Filed under: Pop Culture.
Today, Warner Archive released the complete 1972-73 NBC TV series Search on DVD (manufactured on demand) for US$49.95 (23 hour-long episodes on six discs). I loved this series (and loved its pilot movie, Probe, even more). In honour of today’s release, some reminiscences of watching the show in first run. Lockwood, do you copy?
Today, with almost all Canadians getting their TV via cable, the cable operators simply delete the US signal and simultaneously substitute the Canadian one — meaning we see the same episode of the same series, but with Canadian, instead of American, commercials.
But in the 1960s and 1970s, things were different. Canadian stations had to entice us to watch their broadcasts of the program (with the ads they’d sold), rather than the American ones. To do that, they showed the American-made programs earlier in Canada (yes, Star Trek‘s world television debut was not September 8, 1966, as usually claimed; rather it was September 7, 1966, in Canada).
When I was 12, in 1972, my favorite new series was called Search, starring Hugh O’Brian and Burgess Meredith (best known as the Penguin from the 1966 Batman TV series). It was an intricately plotted caper series, with high-tech agents, linked by miniature cameras and radios to a mission-control center, working to recover missing objects. In Toronto, we got the Canadian broadcast of the latest episode on Tuesdays at 8:00 p.m. on local channel 9 (CFTO, the Toronto CTV affiliate), and then, the next night, at 10:00 p.m., we got the American broadcast, spilling over on channel 2 from the NBC station in Buffalo, New York.
I never missed an episode on Tuesday nights, but I wanted more. Every Wednesday night I had a fight with my mom, because I wanted to stay up to watch Search again — the exact same episode I’d seen the day before. It was an hour-long series, meaning it wasn’t over until 11:00 p.m. — way too late, my mom felt, for a 12-year-old on a school night. But I whined and wheedled, and she would usually give in.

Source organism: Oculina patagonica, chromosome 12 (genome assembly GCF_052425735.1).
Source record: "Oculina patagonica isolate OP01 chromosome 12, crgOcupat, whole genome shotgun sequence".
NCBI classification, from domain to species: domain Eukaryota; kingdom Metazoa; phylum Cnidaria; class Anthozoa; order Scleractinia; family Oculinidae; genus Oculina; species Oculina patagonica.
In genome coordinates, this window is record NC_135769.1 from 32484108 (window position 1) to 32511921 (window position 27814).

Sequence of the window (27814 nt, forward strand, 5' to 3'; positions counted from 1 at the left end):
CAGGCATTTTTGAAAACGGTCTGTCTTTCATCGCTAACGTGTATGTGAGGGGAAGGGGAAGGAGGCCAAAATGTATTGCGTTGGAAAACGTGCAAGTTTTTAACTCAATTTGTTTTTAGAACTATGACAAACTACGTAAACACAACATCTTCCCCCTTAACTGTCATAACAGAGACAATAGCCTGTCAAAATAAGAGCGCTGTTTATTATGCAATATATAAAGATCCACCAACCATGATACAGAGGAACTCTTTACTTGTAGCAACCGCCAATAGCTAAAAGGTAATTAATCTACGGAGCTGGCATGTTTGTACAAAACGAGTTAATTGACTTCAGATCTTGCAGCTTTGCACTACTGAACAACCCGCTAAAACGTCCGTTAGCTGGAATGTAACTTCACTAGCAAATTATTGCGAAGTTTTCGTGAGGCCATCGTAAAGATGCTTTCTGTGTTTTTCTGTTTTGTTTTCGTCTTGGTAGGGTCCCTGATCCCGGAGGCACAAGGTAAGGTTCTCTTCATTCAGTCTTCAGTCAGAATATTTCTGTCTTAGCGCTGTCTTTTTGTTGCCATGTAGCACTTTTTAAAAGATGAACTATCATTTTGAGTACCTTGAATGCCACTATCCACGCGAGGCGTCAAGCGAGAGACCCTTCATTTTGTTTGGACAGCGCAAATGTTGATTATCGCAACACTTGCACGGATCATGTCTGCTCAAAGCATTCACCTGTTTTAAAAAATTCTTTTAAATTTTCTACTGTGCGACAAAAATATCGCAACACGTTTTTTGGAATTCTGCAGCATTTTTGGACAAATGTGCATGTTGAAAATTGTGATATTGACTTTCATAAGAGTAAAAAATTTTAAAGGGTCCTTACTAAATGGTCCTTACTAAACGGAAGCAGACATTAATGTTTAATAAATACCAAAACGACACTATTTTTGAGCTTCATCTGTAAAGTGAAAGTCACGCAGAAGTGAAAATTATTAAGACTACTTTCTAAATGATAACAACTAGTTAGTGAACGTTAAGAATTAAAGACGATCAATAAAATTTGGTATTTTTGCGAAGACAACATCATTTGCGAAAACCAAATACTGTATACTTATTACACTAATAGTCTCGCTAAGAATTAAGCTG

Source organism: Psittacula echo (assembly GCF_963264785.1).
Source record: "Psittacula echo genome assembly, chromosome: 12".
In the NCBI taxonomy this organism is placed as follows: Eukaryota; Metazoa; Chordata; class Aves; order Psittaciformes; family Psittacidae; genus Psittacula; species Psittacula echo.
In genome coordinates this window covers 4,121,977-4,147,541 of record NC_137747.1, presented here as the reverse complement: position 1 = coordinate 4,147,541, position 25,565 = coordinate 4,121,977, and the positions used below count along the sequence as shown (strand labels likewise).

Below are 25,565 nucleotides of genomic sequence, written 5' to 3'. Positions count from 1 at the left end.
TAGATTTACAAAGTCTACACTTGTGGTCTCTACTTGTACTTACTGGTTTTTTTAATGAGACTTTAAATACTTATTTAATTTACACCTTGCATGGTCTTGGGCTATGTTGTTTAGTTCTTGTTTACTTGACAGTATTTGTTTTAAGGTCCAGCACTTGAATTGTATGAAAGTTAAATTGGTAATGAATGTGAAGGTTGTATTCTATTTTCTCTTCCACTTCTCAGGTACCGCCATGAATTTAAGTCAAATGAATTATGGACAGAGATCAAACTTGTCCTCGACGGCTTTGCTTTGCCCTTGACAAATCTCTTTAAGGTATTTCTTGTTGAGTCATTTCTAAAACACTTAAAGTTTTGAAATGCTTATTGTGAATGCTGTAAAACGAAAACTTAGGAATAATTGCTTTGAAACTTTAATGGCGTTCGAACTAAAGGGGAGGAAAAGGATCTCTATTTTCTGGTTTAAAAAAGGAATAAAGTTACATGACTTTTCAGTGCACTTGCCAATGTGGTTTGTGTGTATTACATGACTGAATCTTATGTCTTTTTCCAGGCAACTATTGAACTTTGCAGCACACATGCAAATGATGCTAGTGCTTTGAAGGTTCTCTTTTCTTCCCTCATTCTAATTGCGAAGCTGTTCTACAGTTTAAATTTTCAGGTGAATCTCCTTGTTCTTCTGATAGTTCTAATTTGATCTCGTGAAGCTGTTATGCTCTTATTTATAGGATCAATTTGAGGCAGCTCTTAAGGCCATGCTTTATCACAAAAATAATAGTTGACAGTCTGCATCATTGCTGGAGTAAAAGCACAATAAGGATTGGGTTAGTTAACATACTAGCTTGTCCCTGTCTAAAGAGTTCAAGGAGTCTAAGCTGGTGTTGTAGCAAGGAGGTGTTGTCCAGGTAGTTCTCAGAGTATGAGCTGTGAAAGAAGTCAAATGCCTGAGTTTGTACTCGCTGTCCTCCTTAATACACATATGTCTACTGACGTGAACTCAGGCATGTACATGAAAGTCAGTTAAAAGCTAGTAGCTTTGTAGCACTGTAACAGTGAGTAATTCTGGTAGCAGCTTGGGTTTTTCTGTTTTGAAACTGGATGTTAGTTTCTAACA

Back then, I couldn’t articulate why it was so important to me to watch the same episode a second time — but I understand it perfectly now. I was learning how to write. On Tuesday nights, I’d be surprised by the twists and turns the plots took — and on Wednesday nights, knowing how the story turned out, I was able to see how the writer had developed the plot.
Now, television drama may not be the greatest form of literature — but the structure it uses is wonderful for learning plotting. There was always something else on and, at every commercial break, there was an opportunity for you to switch to another program, so TV writers had to end every act — indeed, just about every scene except the last — with a little cliffhanger, to keep you in suspense, to keep you from turning away.
Today, of course, no one has to go through the difficulties I did to see the same program twice in rapid succession. Still, I think watching a program twice — or reading a book twice — is a great way to see exactly how the writer accomplished what he or she had set out to do.
For the uninitiated, here’s what was so cool about Search: